$$P_{1} \vec{e}_1 = \vec{e}_1 \,\,\,\,\, P_{1} \vec{e}_2 = 0, \,\,\,\,\, P_{23} \vec{e}_3 = 0$$ $$P_{23} \vec{e}_1 = 0, \,\,\,\,\, P_{23} \vec{e}_2 = \vec{e}_2, \,\,\,\,\, P_{23} \vec{e}_3 = \vec{e}_3$$

In this coordinate system, the velocity vector is given by $$\vec{v} = \vec{\omega} \times (\,l\,\vec{e}_1\,) = l\, \vec{\omega} \times \vec{e}_1$$ Hence, a unit vector, perpendicular to both $$l \, \vec{e}_1$$ and $$\vec{v}$$ is

$$\frac{ \big(\,\vec{\omega} \times \vec{e}_1 \,\big) \times \vec{e}_1}{|\vec{\omega} \times \vec{e}_1|}$$

And therefore, the two forces of constant magnitude $$F$$, as drawn on the picture, are $$\vec{F} \, = \, F \, \frac{ \big(\,\vec{\omega} \times \vec{e}_1 \,\big) \times \vec{e}_1}{|\vec{\omega} \times \vec{e}_1|} \,\,\, \text{ and } \,\,\, -\, \vec{F} \, = \, - \, F \, \frac{ \big(\,\vec{\omega} \times \vec{e}_1 \,\big)\times \vec{e}_1}{|\vec{\omega} \times \vec{e}_1|}$$

The forces are applied at the points with position vectors $$\vec{r} = l \, \vec{e}_1$$ and $$- \, \vec{r} = -\, l \, \vec{e}_1$$ respectively. Consequently, the torques should be \begin{align} \vec{r} \times \vec{F} \, =&\, l \, \vec{e}_1 \times \left(\, F \, \frac{ \big(\, \vec{\omega} \times \vec{e}_1\,\big) \times \vec{e}_1}{|\vec{\omega} \times \vec{e}_1|} \,\right) \, = \, l F \,\, \frac{\vec{e}_1 \times \Big( \vec{e}_1 \times \big(\, \vec{e}_1 \times \vec{\omega}\,\big)\Big)}{| \vec{e}_1 \times \vec{\omega}|} \\ =& \,-\, lF \,\, \frac{ \,\vec{e}_1 \times \vec{\omega}\,}{|\vec{e}_1 \times \vec{\omega}|} \end{align} and $$(-\vec{r}) \times (- \vec{F}) \, =\, \vec{r} \times \vec{F} \, = \, \,-\, lF \,\, \frac{\, \vec{e}_1 \times \vec{\omega}\,}{|\vec{e}_1 \times \vec{\omega}|}$$ respectively, so the total torque acting on the body is

$$-\, 2lF \,\, \frac{\, \vec{e}_1 \times \vec{\omega}\,}{|\vec{e}_1 \times \vec{\omega}|}$$

The equations of motion in the reference frame $$G \, \vec{e}_1, \, \vec{e}_2, \, \vec{e}_3$$ attached to the body, as described, are

\begin{align} &\frac{d}{dt} J \, \vec{\omega} \, = \, \big(\,J \, \vec{\omega}\,\big) \times \vec{\omega} \, -\, 2lF \,\, \frac{\, \vec{e}_1 \times \vec{\omega}\,}{|\vec{e}_1 \times \vec{\omega}|}\\ &\frac{d}{dt} U^T \, = \, - \big(\,\vec{\omega} \times \cdot \,\big)\, U^T \end{align}

where $$\vec{\omega}$$ is the angular velocity vector in the body-fixed coordinate frame $$G \, \vec{e}_1, \, \vec{e}_2, \, \vec{e}_3$$ and the matrix $$U \, \in \, \text{SO}(3)$$ is the rotation matrix that takes any coordinates from the body-fixed frame $$G \, \vec{e}_1, \, \vec{e}_2, \, \vec{e}_3$$ to the corresponding coordinates in the inertial world coordinate system, the latter also centered at the center of mass $$G$$. The notation $$\big(\,\vec{\omega} \times \cdot \,\big)$$ is the matrix that satisfies $$\big(\,\vec{\omega} \times \cdot \,\big) \,\vec{r} \, = \, \vec{\omega} \times \vec{r}$$ for any three dimensional vector $$\vec{r}$$ in the body-fixed frame.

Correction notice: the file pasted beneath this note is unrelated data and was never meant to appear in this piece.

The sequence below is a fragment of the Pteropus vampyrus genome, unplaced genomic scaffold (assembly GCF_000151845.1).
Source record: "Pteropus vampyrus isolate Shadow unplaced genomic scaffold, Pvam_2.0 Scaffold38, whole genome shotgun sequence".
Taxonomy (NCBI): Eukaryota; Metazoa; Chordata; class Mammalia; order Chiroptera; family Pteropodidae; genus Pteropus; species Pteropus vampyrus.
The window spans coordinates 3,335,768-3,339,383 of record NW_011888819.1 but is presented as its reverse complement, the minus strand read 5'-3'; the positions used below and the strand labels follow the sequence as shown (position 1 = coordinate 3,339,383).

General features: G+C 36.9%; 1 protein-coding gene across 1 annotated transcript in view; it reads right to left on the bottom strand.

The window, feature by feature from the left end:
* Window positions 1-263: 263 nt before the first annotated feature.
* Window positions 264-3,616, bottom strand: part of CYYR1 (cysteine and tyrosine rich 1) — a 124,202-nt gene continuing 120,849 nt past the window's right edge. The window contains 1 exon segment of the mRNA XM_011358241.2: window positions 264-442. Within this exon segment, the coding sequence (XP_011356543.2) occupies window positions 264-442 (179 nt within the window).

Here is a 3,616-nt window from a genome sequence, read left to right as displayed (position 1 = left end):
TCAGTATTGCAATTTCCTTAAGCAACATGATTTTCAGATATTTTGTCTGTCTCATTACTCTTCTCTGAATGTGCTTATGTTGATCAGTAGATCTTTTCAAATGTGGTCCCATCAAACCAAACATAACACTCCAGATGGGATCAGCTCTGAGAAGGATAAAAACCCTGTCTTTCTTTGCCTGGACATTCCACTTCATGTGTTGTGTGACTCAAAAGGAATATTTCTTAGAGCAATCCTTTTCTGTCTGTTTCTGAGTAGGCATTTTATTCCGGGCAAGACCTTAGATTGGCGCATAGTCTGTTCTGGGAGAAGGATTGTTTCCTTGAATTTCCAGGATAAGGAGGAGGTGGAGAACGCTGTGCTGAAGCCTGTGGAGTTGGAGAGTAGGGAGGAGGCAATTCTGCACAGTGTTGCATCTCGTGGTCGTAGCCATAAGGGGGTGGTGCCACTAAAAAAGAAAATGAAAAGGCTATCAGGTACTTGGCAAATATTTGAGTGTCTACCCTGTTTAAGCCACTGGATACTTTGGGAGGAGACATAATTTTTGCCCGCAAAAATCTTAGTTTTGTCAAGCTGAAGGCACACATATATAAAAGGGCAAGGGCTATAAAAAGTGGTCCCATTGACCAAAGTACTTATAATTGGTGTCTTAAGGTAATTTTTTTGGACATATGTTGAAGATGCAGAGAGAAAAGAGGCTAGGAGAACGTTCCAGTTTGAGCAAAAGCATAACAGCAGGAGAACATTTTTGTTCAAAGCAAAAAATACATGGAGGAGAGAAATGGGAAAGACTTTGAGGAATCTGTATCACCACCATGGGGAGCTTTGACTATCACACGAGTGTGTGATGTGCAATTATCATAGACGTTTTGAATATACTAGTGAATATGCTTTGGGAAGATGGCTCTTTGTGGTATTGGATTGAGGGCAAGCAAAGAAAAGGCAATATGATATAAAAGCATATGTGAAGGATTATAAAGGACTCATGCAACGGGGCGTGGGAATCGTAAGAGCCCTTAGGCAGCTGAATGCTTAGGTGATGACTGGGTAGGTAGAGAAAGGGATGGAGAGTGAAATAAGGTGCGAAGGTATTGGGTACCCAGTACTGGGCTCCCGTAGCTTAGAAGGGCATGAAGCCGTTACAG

Observe that the first (vector) equation is decoupled from the second (matrix) equation, so we will solve it separately.

First, let us set $$\, \omega_1 \, \vec{e}_1 = P_1\, \vec{\omega}\,$$ and $$\,\vec{\omega}_{23} = P_{23}\, \vec{\omega}\,$$. Then

$$\vec{\omega} = {\omega}_1 \, \vec{e}_1 \, + \, \vec{\omega}_{23}$$

Then

$$J \, \vec{\omega} \,=\,I_1 \, P_1 \vec{\omega} \, + \, I P_{23} \, \vec{\omega} = I_1 \, \omega_1\, \vec{e}_1 \, + \, I\, \vec{\omega}_{23}$$

and the equation becomes

\begin{align} I_1 \, \frac{d\omega_1}{dt} \vec{e}_1 \, + \, I\, \frac{d}{dt}\vec{\omega}_{23} \, =& \,\big(\, I_1 \, \omega_1\, \vec{e}_1 \, + \, I\, \vec{\omega}_{23}\,\big) \times \big(\, \omega_1 \, \vec{e}_1 + \vec{\omega}_{23} \,\big)\\ & \, -\, 2lF \,\, \frac{\, \vec{e}_1 \times\big( {\omega}_1 \vec{e}_1 + \vec{\omega}_{23}\big)\,}{|\vec{e}_1 \times \big( {\omega}_1 \vec{e}_1 + \vec{\omega}_{23}\big)|}\\ =& \, \big(\, I_1 \, \omega_1\, \, - \, I\, \omega_1\,\big) \,\vec{e}_1 \times \vec{\omega}_{23} \, -\, 2lF \,\, \frac{\, \vec{e}_1 \times \vec{\omega}_{23}\,}{|\vec{e}_1 \times \vec{\omega}_{23}|} \end{align}

or equivalently,

\begin{align} I_1 \, \frac{d\omega_1}{dt} \vec{e}_1 \, + \, I\, \frac{d}{dt}\vec{\omega}_{23} \, =& \, \left(\big(\, I_1 - I\,\big) \, \omega_1 \, - \,\, \frac{\, 2lF \,}{|\vec{e}_1 \times \vec{\omega}_{23}|}\right) \vec{e}_1 \times \vec{\omega}_{23} \end{align}

From before, $$I = I_1 + 2ml^2$$, so $$I - I_1 = 2ml^2$$, which makes the equation

\begin{align} I_1 \, \frac{d\omega_1}{dt} \vec{e}_1 \, + \, I\, \frac{d}{dt}\vec{\omega}_{23} \, =& \, - \, \left( 2ml^2\, \omega_1 \, + \,\, \frac{\, 2lF \,}{|\vec{e}_1 \times \vec{\omega}_{23}|}\right) \vec{e}_1 \times \vec{\omega}_{23} \end{align}

Next, let us simplify the norm $$|\vec{e}_1 \times \vec{\omega}_{23}|$$. By definition, $$\vec{\omega}_{23}$$ is the orthogonal projection of the angular velocity $$\vec{\omega}$$ onto the coordinate plane spanned by the coordinate vectors $$\vec{e}_2$$ and $$\vec{e}_3$$, which are perpendicular to the remaining coordinate vector $$\vec{e}_1$$. Therefore, $$\vec{e}_1$$ is perpendicular to $$\vec{\omega}_{23}$$ which is equivalent to the dot product $$\vec{e}_1 \cdot \vec{\omega}_{23} \, = \, 0$$. Hence the norm is